It’s no secret that we rely on the grid for just about everything, from our cell phones to public transportation to our national defense systems. We are heavily dependent on the electricity we use every day. For this reason, it is vital that the electric grid, specifically the power plants, electrical substations and transmission lines that comprise it, remain safe and secure.
Electrical utility substations are commonly located in rural areas, set up on large plots of land making it difficult to effectively secure and patrol. In recent years, substations have become a major target for intrusion and sabotage. After the Metcalf sniper attack of 2013, a sophisticated assault on a Pacific Gas and Electric Company's transmission substation supplying power to California’s Silicon Valley, it was clear that new precautions needed to be implemented to safeguard these locations. In 2014, the Wall Street Journal reported that a Federal Energy Regulatory Commission (FERC) study found that if nine of the United States’ key electrical substations, or less than 0.01 percent of the 55,000 substations in the nation, became inoperable, the U.S. would be without power for over 18 months. These facts underscore how critical it is for utility companies to implement advanced perimeter security technologies that can detect and deter intruders approaching the site.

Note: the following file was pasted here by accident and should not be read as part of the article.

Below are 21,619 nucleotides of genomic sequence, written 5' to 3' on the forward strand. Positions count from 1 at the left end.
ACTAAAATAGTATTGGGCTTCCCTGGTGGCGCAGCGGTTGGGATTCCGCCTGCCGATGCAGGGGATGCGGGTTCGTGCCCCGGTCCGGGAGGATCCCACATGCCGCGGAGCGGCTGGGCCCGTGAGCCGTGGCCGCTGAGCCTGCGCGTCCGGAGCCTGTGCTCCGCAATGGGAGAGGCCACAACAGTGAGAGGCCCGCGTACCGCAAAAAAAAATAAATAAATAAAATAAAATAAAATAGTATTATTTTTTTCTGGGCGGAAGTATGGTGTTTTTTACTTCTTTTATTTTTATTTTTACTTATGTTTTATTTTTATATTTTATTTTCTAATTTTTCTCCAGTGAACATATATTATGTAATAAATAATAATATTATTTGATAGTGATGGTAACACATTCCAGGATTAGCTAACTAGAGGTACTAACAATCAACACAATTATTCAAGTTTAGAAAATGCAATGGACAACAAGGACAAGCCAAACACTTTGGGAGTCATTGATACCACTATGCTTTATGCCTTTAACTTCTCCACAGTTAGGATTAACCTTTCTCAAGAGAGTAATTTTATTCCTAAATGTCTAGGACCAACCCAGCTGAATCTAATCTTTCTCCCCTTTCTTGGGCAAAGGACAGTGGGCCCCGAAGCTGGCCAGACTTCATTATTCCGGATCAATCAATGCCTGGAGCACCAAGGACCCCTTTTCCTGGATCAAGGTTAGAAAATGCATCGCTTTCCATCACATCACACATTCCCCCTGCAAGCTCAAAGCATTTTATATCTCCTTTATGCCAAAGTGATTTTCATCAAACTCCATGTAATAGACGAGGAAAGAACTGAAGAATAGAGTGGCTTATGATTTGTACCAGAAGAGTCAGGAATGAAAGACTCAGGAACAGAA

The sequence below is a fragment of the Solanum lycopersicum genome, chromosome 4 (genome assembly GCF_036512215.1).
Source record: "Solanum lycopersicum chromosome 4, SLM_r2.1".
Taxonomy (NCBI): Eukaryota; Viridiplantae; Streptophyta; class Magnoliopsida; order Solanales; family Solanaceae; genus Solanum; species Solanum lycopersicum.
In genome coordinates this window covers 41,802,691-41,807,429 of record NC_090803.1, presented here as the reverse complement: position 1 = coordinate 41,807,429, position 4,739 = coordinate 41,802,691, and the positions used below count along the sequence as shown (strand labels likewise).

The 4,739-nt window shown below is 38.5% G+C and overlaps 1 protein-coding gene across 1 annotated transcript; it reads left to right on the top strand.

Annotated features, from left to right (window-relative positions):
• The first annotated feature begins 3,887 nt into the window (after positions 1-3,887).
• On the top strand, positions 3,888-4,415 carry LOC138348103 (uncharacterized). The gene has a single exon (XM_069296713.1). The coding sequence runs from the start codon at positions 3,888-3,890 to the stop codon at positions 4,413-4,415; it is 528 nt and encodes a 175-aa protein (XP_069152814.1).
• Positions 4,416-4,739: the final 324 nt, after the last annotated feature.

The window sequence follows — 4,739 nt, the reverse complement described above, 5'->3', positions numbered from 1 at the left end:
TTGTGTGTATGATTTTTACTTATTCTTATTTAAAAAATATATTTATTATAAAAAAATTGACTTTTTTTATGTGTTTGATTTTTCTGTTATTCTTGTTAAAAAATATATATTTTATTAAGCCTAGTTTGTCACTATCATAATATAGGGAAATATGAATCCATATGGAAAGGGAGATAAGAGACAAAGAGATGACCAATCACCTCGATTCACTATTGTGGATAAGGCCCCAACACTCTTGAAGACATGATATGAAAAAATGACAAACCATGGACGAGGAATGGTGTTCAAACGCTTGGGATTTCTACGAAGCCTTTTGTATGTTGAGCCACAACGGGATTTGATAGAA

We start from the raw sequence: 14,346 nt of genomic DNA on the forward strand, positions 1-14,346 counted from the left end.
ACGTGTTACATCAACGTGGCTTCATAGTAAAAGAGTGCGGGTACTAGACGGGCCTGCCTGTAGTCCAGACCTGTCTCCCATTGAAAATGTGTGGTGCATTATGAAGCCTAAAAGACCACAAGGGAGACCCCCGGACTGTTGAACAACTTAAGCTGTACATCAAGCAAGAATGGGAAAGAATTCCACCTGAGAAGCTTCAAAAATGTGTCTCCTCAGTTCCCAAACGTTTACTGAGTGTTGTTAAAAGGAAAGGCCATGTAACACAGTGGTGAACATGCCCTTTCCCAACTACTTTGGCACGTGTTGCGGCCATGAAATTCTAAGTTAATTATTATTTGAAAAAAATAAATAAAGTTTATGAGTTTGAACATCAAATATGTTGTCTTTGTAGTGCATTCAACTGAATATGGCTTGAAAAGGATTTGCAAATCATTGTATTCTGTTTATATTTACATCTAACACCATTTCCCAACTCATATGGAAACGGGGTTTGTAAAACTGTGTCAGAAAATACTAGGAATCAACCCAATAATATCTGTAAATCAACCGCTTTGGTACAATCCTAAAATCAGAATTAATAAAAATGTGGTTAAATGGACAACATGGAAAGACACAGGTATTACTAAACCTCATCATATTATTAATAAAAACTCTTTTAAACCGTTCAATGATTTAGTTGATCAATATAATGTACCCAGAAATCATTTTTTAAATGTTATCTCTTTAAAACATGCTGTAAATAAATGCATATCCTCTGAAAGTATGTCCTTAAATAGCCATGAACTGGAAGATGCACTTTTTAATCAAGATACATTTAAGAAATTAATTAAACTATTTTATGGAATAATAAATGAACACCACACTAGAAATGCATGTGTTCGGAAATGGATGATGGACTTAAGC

Early detection is the key to preventing physical security breaches for electrical substations throughout the country, and this is where radar comes into play. Radar stands for “Radio Detection And Ranging,” and while the technology itself is simple, its effect is substantial. Radar offers 24/7 360-degree coverage allowing for cost-effective, volumetric perimeter protection in all weather and lighting conditions. When installed, radar creates a virtual boundary around a substation, and the value of this technology is that it’s able to detect threats long before they reach the fence line. While many traditional perimeter security methods, such as cameras or fiber optics, can be limited by environmental factors and plagued by false alarms, radar has found a way to perform optimally no matter the conditions all while keeping the nuisance alarm rate (NAR) at a minimum.